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The Game Biography

Last updated: 10/13/2013 07:23:38 AM

Jayceon Terrell Taylor (born November 29, 1979) better known by his stage name The Game, is an American rapper signed to Geffen Records. He rose to fame in 2005 with the success of his debut album, The Documentary, and his two Grammy nominations. Since then, he is considered to be a driving force in bringing back the West Coast hip hop scene and competing with many of his East Coast counterparts. The Game is the only West Coast solo artist to release a multi-platinum album (The Documentary) since Dr. Dre's 1999 album, 2001. Aside from releasing two albums that debuted at number one on the United World Charts and the Billboard 200, The Game has gained notoriety for the hip hop feuds he has taken part in.

Early Life
Jayceon Taylor was born in Los Angeles, California and was raised in the district of La Brea before his family moved to Compton, California when he was four years old. After his family split up he lived with a foster family for eight years in Carson, a suburb of Los Angeles (located immediately southwest of Compton). When Taylor was thirteen, his mother was re-granted custody and he was reunited with his family in Compton. He spent his later life living in a primarily Crip gang neighborhood known as Santana Blocc, although he grew up to become a member of the Bloods. After graduating from Compton High School, Taylor had a short stint at Washington State University on a basketball scholarship. However, he was kicked out in his first semester because of drug allegations. At the age of eighteen, he began to follow his older half brother, "Big Fase 100", who was the leader of the Cedar Block Pirus. Taylor was shot five times after a failed drug deal in 2001. The attack put him in a three day coma and while recovering in the hospital, he decided to pursue a career in the rap industry.

Early Career
Studying various influential rap albums, The Game developed a strategy to become a rapper himself and with help from Big Fase, they founded The Black Wall Street Records. The Game first gained prominence when he attended a hip-hop summit hosted by Russell Simmons and Louis Farrakhan, releasing his first mixtape "You Know What It Is Vol.1" in 2002, followed by a record deal with the independent label, Get Low Recordz. Originally Sean Combs of Bad Boy Records was going to sign him to his label, but The Game's mixtape found its way into the hands of Dr. Dre, who proceeded to sign him to Aftermath Entertainment. To capitalize on the gowing buzz, The Game continued to release music. In October 2004, he released his first album "Untold Story" through Get Low Recordz. The Game also appeared on other various mixtapes. He also released a second mixtape "You Know What It Is Vol.2" through his own record label and appeared on the video game NBA Live 2004 on a song called "Can't Stop Me."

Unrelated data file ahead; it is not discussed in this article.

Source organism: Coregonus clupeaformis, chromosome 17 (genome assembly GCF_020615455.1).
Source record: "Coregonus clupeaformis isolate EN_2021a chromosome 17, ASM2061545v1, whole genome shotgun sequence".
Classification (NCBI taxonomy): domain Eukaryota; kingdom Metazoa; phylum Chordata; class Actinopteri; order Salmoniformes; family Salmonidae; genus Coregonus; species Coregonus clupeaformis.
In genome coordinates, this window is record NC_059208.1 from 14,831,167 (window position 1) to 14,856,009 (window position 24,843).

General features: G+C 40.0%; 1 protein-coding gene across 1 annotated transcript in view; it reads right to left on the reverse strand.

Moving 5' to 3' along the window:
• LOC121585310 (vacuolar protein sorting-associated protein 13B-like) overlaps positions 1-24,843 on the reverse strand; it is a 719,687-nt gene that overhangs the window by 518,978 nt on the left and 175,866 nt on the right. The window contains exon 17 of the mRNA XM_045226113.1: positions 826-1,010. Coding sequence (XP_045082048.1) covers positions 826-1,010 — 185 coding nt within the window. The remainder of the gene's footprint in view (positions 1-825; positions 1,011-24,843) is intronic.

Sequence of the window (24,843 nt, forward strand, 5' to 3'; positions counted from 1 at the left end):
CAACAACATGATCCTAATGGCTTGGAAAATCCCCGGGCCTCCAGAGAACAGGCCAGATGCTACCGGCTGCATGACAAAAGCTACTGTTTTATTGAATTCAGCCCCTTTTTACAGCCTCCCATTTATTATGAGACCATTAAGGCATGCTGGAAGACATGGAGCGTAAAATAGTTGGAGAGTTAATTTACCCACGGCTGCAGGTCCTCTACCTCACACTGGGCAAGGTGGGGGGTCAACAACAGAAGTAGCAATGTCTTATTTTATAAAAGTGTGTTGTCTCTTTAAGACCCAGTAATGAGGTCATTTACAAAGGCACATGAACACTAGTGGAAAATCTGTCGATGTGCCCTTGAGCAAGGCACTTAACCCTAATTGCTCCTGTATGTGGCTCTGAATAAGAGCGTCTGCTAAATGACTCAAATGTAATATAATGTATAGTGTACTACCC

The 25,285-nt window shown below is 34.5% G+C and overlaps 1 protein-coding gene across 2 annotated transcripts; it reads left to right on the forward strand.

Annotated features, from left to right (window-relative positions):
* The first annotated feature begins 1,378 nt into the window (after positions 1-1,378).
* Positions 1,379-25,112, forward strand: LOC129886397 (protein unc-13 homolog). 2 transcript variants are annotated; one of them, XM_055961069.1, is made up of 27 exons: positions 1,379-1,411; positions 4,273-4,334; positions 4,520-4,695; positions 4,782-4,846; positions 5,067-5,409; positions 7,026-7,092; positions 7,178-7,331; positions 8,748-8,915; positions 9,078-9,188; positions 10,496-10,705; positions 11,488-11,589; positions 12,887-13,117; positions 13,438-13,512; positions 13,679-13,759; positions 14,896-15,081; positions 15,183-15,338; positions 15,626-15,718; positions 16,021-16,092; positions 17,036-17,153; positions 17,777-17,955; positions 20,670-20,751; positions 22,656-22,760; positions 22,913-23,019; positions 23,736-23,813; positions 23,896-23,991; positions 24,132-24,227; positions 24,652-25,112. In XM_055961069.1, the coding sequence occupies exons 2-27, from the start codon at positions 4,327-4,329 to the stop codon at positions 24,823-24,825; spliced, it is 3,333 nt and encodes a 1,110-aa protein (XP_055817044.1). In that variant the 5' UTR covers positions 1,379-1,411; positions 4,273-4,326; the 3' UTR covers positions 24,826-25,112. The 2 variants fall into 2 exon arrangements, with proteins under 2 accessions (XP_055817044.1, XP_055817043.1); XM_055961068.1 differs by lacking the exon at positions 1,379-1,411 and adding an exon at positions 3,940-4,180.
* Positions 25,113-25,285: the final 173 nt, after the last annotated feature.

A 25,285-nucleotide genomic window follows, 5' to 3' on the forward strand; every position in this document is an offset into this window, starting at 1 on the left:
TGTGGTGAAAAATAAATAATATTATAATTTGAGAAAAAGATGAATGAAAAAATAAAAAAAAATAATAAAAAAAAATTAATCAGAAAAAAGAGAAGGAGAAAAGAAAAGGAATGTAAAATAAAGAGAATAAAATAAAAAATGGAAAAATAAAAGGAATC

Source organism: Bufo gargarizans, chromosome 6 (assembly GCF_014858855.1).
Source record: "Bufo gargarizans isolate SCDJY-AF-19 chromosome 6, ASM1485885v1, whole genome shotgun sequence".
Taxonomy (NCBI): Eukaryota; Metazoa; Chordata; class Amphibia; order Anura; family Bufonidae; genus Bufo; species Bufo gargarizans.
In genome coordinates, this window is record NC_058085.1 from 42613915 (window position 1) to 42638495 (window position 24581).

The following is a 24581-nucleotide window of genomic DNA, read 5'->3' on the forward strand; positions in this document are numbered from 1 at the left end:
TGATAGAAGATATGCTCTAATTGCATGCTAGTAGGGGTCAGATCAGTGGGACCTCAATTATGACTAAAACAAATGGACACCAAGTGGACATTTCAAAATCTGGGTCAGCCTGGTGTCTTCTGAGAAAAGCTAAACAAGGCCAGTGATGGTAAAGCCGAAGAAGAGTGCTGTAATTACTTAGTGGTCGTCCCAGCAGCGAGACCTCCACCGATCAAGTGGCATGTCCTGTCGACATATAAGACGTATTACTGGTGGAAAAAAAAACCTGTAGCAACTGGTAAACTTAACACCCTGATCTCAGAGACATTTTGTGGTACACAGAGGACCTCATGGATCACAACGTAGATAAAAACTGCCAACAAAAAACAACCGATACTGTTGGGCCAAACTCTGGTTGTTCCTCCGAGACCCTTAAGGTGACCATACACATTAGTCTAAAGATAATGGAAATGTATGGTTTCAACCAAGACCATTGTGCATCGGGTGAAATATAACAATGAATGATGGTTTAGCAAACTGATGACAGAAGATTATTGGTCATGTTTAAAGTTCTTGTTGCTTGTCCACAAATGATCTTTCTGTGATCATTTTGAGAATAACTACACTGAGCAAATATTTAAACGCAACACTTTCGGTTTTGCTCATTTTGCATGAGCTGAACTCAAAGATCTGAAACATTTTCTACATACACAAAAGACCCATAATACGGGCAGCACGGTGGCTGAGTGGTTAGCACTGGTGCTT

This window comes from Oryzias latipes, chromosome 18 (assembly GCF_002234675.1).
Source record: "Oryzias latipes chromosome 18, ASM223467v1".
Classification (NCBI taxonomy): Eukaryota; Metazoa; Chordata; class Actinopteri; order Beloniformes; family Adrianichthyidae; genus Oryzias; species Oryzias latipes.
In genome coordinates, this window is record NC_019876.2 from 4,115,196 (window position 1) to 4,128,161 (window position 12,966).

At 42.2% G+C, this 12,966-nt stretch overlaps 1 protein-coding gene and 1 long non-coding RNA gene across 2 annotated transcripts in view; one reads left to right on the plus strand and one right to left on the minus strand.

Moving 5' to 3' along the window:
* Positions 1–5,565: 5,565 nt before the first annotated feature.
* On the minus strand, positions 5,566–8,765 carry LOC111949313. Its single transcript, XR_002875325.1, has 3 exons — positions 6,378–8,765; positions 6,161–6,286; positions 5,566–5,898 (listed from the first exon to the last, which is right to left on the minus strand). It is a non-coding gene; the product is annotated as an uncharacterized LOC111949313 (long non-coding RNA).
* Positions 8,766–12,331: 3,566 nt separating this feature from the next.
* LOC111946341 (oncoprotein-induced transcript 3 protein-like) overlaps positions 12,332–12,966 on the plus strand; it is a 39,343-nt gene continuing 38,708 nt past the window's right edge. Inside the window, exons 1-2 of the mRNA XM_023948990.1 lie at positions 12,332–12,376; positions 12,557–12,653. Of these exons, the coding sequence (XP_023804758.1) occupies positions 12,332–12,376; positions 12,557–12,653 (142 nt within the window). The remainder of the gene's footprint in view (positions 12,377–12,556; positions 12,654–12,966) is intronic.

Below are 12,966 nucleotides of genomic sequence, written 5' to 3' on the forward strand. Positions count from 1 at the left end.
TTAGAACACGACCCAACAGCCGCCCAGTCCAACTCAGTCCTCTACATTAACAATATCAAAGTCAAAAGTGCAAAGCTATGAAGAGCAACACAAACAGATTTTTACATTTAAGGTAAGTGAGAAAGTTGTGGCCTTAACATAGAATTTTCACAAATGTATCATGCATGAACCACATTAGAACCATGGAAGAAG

Rise To Fame
The Game was originally signed as an artist ..math Entertainment, but Interscope Records CEO Jimmy Iovine and Dr. Dre decided to have The Game also work with 50 Cent and G-Unit. The arrangement was to help build a growing buzz around The Game which would also fuel interest in G-Unit. Since then, he made numerous cameo appearances in music videos. Even at this early stage in his career, he was embroiled in rap feuds associated with G-Unit, including those with Joe Budden, Ja Rule, and Memphis Bleek. His first appearance on a single was Jim Jones' "Certified Gangstas", before his own single "Westside Story" was released in 2004.

"The Documentary" debuted at number one on the Billboard 200 and was the tenth best selling album of 2005 in the United States. It also debuted at number seven in the United Kingdom and sold over five million copies worldwide. Due to his disputes with 50 Cent, The Game left Aftermath Entertainment and signed with Geffen Records to terminate his contractual obligations with G-Unit in the summer of 2006. The rapper's second album Doctor's Advocate was released on November 14, 2006. This album was set out by The Game to prove that he is able to make good music and be a successful artist without the help of Dr. Dre or 50 Cent. The album debuted at number one in the U.S., selling over 358,000 copies its first week. In may 2007, The Game said while filming Beef IV that his third album, L.A.X., would be his last, explaining that three albums will be enough to have allowed him to "get his point across".

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